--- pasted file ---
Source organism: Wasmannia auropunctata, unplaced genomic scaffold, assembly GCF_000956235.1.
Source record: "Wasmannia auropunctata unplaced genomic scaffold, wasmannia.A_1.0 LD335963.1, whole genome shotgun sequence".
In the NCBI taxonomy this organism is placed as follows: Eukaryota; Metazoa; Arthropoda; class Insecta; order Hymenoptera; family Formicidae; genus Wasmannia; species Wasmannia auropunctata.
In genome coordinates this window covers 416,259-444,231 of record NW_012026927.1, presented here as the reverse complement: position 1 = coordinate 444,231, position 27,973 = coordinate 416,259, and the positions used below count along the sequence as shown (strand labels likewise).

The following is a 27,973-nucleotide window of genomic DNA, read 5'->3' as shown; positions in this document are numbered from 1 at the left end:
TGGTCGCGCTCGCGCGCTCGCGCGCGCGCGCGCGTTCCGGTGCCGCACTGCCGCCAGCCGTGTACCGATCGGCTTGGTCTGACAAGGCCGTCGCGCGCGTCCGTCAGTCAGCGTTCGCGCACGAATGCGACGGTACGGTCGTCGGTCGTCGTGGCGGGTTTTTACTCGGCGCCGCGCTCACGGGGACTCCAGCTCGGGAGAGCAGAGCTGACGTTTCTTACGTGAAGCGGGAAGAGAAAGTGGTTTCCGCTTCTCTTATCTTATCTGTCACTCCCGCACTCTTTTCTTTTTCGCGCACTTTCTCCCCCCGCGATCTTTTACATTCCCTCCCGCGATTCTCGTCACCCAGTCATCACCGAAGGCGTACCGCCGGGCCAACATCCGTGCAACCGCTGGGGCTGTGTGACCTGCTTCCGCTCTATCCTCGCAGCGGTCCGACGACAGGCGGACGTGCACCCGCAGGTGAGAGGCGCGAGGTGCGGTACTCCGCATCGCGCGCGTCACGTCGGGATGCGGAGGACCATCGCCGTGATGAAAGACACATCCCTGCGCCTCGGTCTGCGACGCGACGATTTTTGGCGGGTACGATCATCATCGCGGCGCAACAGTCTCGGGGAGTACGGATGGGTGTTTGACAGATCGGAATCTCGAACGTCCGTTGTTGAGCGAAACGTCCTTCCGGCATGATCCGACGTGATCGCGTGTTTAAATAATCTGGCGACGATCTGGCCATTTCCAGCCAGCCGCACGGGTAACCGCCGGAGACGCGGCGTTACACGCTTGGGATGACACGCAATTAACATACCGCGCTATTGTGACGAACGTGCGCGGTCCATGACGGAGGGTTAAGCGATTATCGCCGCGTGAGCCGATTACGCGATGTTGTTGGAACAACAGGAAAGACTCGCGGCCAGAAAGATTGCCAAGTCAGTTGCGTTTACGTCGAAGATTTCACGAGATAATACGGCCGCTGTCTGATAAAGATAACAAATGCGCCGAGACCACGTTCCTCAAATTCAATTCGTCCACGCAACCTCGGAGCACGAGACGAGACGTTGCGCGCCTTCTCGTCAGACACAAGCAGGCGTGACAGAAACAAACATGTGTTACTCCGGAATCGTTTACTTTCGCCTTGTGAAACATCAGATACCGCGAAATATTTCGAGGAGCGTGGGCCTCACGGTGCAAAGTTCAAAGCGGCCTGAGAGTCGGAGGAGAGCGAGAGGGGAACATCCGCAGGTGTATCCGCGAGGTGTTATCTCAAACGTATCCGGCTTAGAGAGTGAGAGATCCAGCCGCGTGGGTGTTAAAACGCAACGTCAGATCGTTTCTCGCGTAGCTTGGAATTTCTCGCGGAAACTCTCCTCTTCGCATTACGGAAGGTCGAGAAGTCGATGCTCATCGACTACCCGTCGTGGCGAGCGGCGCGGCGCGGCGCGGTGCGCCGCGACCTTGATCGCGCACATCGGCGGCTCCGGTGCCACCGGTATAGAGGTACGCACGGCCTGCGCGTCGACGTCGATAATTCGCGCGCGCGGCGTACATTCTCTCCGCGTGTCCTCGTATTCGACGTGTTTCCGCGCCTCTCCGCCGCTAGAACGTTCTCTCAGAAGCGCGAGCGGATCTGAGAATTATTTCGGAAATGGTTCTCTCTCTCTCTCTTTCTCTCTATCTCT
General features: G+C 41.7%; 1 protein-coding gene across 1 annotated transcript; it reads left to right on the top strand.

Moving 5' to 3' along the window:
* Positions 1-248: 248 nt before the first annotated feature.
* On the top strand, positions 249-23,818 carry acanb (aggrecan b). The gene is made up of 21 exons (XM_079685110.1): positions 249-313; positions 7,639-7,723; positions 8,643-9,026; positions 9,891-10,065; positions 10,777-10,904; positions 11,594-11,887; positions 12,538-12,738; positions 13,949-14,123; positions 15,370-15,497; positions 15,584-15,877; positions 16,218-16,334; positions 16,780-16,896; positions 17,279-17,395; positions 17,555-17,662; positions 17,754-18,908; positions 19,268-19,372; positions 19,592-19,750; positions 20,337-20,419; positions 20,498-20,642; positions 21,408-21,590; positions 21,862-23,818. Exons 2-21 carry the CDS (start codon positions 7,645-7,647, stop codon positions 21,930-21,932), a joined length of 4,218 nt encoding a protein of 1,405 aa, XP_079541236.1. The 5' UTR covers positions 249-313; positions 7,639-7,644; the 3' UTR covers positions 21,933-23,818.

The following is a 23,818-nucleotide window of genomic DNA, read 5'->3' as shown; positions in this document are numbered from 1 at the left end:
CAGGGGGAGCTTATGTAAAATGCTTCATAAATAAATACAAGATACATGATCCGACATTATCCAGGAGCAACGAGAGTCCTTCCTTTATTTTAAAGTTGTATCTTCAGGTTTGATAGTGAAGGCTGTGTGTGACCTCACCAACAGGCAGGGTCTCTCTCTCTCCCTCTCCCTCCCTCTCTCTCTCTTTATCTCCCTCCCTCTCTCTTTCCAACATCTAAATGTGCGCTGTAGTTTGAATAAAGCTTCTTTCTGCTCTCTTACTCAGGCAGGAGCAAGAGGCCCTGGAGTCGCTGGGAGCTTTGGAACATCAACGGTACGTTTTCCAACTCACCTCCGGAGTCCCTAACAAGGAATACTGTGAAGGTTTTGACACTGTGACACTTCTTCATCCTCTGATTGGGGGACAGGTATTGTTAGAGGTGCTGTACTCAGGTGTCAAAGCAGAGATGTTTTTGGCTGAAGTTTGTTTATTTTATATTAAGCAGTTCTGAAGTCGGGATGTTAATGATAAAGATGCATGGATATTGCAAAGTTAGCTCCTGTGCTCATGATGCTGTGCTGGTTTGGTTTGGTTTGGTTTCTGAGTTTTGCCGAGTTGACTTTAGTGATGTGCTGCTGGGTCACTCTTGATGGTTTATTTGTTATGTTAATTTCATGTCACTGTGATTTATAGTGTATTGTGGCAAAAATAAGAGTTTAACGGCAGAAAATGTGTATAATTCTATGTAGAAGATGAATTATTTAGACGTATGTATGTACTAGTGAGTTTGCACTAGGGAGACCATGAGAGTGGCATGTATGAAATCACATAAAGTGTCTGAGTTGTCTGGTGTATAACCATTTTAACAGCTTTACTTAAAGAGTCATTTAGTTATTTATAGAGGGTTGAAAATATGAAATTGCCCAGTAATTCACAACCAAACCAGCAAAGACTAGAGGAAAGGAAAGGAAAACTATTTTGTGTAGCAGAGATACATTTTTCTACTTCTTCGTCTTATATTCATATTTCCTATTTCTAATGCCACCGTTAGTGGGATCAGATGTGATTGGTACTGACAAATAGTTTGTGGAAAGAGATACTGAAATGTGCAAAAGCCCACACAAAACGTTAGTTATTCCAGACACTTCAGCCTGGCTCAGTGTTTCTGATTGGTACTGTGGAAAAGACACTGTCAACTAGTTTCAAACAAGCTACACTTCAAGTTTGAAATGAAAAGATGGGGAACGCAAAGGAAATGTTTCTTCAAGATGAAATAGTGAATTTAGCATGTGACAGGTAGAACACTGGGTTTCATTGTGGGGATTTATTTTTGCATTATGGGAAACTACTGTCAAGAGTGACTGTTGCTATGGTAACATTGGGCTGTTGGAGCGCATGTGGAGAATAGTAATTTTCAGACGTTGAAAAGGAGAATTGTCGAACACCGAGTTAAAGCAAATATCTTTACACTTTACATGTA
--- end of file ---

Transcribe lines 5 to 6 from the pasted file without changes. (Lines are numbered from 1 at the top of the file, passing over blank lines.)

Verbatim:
The following is a 27,973-nucleotide window of genomic DNA, read 5'->3' as shown; positions in this document are numbered from 1 at the left end:
TGGTCGCGCTCGCGCGCTCGCGCGCGCGCGCGCGTTCCGGTGCCGCACTGCCGCCAGCCGTGTACCGATCGGCTTGGTCTGACAAGGCCGTCGCGCGCGTCCGTCAGTCAGCGTTCGCGCACGAATGCGACGGTACGGTCGTCGGTCGTCGTGGCGGGTTTTTACTCGGCGCCGCGCTCACGGGGACTCCAGCTCGGGAGAGCAGAGCTGACGTTTCTTACGTGAAGCGGGAAGAGAAAGTGGTTTCCGCTTCTCTTATCTTATCTGTCACTCCCGCACTCTTTTCTTTTTCGCGCACTTTCTCCCCCCGCGATCTTTTACATTCCCTCCCGCGATTCTCGTCACCCAGTCATCACCGAAGGCGTACCGCCGGGCCAACATCCGTGCAACCGCTGGGGCTGTGTGACCTGCTTCCGCTCTATCCTCGCAGCGGTCCGACGACAGGCGGACGTGCACCCGCAGGTGAGAGGCGCGAGGTGCGGTACTCCGCATCGCGCGCGTCACGTCGGGATGCGGAGGACCATCGCCGTGATGAAAGACACATCCCTGCGCCTCGGTCTGCGACGCGACGATTTTTGGCGGGTACGATCATCATCGCGGCGCAACAGTCTCGGGGAGTACGGATGGGTGTTTGACAGATCGGAATCTCGAACGTCCGTTGTTGAGCGAAACGTCCTTCCGGCATGATCCGACGTGATCGCGTGTTTAAATAATCTGGCGACGATCTGGCCATTTCCAGCCAGCCGCACGGGTAACCGCCGGAGACGCGGCGTTACACGCTTGGGATGACACGCAATTAACATACCGCGCTATTGTGACGAACGTGCGCGGTCCATGACGGAGGGTTAAGCGATTATCGCCGCGTGAGCCGATTACGCGATGTTGTTGGAACAACAGGAAAGACTCGCGGCCAGAAAGATTGCCAAGTCAGTTGCGTTTACGTCGAAGATTTCACGAGATAATACGGCCGCTGTCTGATAAAGATAACAAATGCGCCGAGACCACGTTCCTCAAATTCAATTCGTCCACGCAACCTCGGAGCACGAGACGAGACGTTGCGCGCCTTCTCGTCAGACACAAGCAGGCGTGACAGAAACAAACATGTGTTACTCCGGAATCGTTTACTTTCGCCTTGTGAAACATCAGATACCGCGAAATATTTCGAGGAGCGTGGGCCTCACGGTGCAAAGTTCAAAGCGGCCTGAGAGTCGGAGGAGAGCGAGAGGGGAACATCCGCAGGTGTATCCGCGAGGTGTTATCTCAAACGTATCCGGCTTAGAGAGTGAGAGATCCAGCCGCGTGGGTGTTAAAACGCAACGTCAGATCGTTTCTCGCGTAGCTTGGAATTTCTCGCGGAAACTCTCCTCTTCGCATTACGGAAGGTCGAGAAGTCGATGCTCATCGACTACCCGTCGTGGCGAGCGGCGCGGCGCGGCGCGGTGCGCCGCGACCTTGATCGCGCACATCGGCGGCTCCGGTGCCACCGGTATAGAGGTACGCACGGCCTGCGCGTCGACGTCGATAATTCGCGCGCGCGGCGTACATTCTCTCCGCGTGTCCTCGTATTCGACGTGTTTCCGCGCCTCTCCGCCGCTAGAACGTTCTCTCAGAAGCGCGAGCGGATCTGAGAATTATTTCGGAAATGGTTCTCTCTCTCTCTCTTTCTCTCTATCTCT